The cryomaze procedure uses extreme cold temperatures instead of heat to kill the area of the heart that causes the fibrillation episodes. The procedure is very similar to the mini-maze procedure. A catheter runs from incisions in your side to your heart. A cold probe freezes the offending sections on the right and left atria to block electrical activity. Cryomaze is relatively quick. Each “freeze” takes a minute or two to complete.
The length of recovery time after a maze procedure varies depending on the type of surgery you’ve had. Open surgery requires a longer hospital stay and more healing time. Most open-heart maze patients can return to work, school, and everyday activities between eight and 10 weeks after surgery. Mini-maze and cryo-maze procedures are minimally invasive, calling for a three- to-four day hospital stay. Your doctor will usually clear you to resume your regular routine within three weeks of your surgery date. Regardless of your surgery type, you’ll need to take blood-thinning medications and antiarrhythmic drugs for a time (specified by your doctor) after surgery. These medicines prevent blood clots and correct and residual beat irregularity post-surgery.
Maze procedure as a treatment for atrial fibrillation is highly effective. The Society of Thoracic Surgeons (STS) estimates that the specialized surgery restores normal function in 80 to 100 percent of AFib patients. The University of Maryland Medical Center (UMMC) states that, among its cryomaze patients, 77 percent are able to discontinue the use of blood thinning drugs within six months of surgery. While blood thinners reduce the risk of stroke—a possible complication associated with AFib surgery—the medications can also increase the risk of hemorrhage.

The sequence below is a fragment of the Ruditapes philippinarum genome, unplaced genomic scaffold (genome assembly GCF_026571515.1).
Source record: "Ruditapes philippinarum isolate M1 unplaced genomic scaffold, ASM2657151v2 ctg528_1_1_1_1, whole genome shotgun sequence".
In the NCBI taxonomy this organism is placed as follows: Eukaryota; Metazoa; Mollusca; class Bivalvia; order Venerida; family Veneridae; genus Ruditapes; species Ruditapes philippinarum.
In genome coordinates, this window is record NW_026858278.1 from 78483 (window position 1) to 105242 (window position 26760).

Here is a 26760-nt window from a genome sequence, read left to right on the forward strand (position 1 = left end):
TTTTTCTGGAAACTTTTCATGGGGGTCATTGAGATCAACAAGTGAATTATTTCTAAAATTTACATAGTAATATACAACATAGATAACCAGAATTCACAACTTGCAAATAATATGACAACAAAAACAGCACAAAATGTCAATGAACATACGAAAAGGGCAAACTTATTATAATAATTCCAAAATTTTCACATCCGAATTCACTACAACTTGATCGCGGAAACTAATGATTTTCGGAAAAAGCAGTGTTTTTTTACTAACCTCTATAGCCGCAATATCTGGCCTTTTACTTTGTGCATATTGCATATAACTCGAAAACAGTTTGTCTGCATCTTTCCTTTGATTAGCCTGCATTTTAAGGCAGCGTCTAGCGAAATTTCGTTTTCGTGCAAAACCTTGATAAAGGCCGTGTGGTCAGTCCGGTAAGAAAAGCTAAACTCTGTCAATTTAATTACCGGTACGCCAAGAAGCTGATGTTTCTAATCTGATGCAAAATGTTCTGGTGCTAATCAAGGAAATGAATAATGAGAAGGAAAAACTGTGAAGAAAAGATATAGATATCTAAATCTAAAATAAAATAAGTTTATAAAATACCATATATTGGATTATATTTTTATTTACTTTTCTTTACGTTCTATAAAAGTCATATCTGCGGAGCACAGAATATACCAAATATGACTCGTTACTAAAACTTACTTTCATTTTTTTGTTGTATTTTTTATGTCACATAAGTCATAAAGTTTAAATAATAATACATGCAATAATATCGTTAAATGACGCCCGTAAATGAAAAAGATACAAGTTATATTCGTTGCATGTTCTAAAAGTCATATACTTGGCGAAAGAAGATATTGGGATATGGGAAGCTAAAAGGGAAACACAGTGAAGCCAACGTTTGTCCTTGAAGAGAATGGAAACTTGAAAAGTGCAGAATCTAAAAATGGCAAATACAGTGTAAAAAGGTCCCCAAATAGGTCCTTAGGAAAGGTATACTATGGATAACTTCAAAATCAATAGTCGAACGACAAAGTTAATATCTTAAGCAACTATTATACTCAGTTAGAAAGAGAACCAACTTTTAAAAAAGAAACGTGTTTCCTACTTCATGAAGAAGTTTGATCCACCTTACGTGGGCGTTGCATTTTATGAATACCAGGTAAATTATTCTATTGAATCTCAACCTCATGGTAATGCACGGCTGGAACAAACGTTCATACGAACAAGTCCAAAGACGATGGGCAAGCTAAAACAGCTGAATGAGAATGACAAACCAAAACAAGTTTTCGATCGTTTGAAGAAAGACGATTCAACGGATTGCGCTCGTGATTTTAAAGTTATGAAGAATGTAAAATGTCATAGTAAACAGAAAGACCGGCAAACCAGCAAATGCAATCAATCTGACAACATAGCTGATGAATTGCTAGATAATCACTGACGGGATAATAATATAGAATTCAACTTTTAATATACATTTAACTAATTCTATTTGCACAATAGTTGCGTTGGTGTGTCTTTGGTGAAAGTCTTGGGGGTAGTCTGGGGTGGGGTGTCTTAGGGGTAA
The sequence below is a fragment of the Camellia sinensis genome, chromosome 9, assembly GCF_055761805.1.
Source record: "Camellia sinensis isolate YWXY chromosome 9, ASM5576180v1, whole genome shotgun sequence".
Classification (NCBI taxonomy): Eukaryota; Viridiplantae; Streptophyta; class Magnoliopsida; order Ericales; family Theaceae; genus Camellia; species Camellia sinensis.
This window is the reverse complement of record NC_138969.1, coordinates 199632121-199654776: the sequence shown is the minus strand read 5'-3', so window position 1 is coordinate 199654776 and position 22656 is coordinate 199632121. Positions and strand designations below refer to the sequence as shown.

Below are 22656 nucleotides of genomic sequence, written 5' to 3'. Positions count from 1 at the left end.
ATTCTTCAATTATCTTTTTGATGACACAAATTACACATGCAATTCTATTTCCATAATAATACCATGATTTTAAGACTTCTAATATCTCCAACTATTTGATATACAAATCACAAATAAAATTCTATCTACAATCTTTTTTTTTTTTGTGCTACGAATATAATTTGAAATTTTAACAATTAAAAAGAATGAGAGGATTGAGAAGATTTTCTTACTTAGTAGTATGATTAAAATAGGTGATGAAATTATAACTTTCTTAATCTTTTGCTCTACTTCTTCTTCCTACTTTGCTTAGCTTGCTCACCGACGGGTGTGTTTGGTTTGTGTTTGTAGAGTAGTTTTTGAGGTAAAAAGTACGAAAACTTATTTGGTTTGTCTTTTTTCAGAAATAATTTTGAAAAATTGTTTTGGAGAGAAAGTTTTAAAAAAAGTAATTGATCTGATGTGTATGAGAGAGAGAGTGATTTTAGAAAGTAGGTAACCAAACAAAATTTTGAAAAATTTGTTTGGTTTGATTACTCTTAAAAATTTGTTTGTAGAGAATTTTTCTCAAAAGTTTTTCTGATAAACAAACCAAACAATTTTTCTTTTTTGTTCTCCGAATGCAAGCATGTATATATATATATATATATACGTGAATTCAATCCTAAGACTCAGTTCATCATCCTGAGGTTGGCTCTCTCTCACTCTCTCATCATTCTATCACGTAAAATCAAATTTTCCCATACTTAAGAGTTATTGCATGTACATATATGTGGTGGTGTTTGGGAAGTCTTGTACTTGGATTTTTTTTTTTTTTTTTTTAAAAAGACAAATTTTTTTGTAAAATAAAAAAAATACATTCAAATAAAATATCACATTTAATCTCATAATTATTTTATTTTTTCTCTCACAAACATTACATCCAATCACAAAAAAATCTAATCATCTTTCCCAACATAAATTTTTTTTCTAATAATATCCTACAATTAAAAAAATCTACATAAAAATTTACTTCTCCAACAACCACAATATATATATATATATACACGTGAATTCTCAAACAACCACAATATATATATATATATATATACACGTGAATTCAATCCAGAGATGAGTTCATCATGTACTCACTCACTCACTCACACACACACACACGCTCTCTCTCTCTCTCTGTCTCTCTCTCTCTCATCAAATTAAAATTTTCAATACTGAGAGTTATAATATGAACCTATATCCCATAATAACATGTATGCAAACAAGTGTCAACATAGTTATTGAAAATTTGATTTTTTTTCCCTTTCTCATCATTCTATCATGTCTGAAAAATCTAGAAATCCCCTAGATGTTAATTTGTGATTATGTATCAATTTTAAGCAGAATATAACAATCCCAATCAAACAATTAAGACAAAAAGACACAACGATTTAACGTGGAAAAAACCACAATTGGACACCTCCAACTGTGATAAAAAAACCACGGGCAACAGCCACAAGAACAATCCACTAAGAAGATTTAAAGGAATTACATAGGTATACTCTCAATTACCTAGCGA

- Atrial Fibrillation. (2013). Stanford Hospital & Clinics. Retrieved July 2, 2013, from http://stanfordhospital.org/cardiovascularhealth/arrhythmia/conditions/atrial-fibrillation.html
- Atrial Fibrillation Surgery - Maze Procedure. (2013). STS. Retrieved July 2, 2013, from http://www.sts.org/patient-information/arrhythmia-surgery/atrial-fibrillation-surgery
- CryoMaze Procedure for the Treatment of Atrial Fibrillation. (2013). University of Maryland Medical Center. Retrieved July 2, 2013, from http://umm.edu/programs/heart/services/programs/surgery/cryomaze
- MAZE Procedure for Treatment of Atrial Fibrillation. (2013). Cardiothoracic Surgery, University of Southern California, Los Angeles. Retrieved July 2, 2013, from http://www.cts.usc.edu/mazeprocedure.html
- Minimally-Invasive Radiofrequency Ablation for Atrial Fibrillation. (2013). Johns Hopkins Medicine. Retrieved July 2, 2013, from http://www.hopkinsmedicine.org/heart_vascular_institute/conditions_treatments/treatments/minimally_invasive_radiofrequency_ablation.html
- Preparing for Maze Surgery. (2013). Cedars-Sinai. Retrieved July 2, 2013, from http://www.cedars-sinai.edu/Patients/Programs-and-Services/Heart-Institute/Patient-Resources/Preparing-for-Cardiac-Procedures-and-Studies/Preparing-for-Maze-Surgery.aspx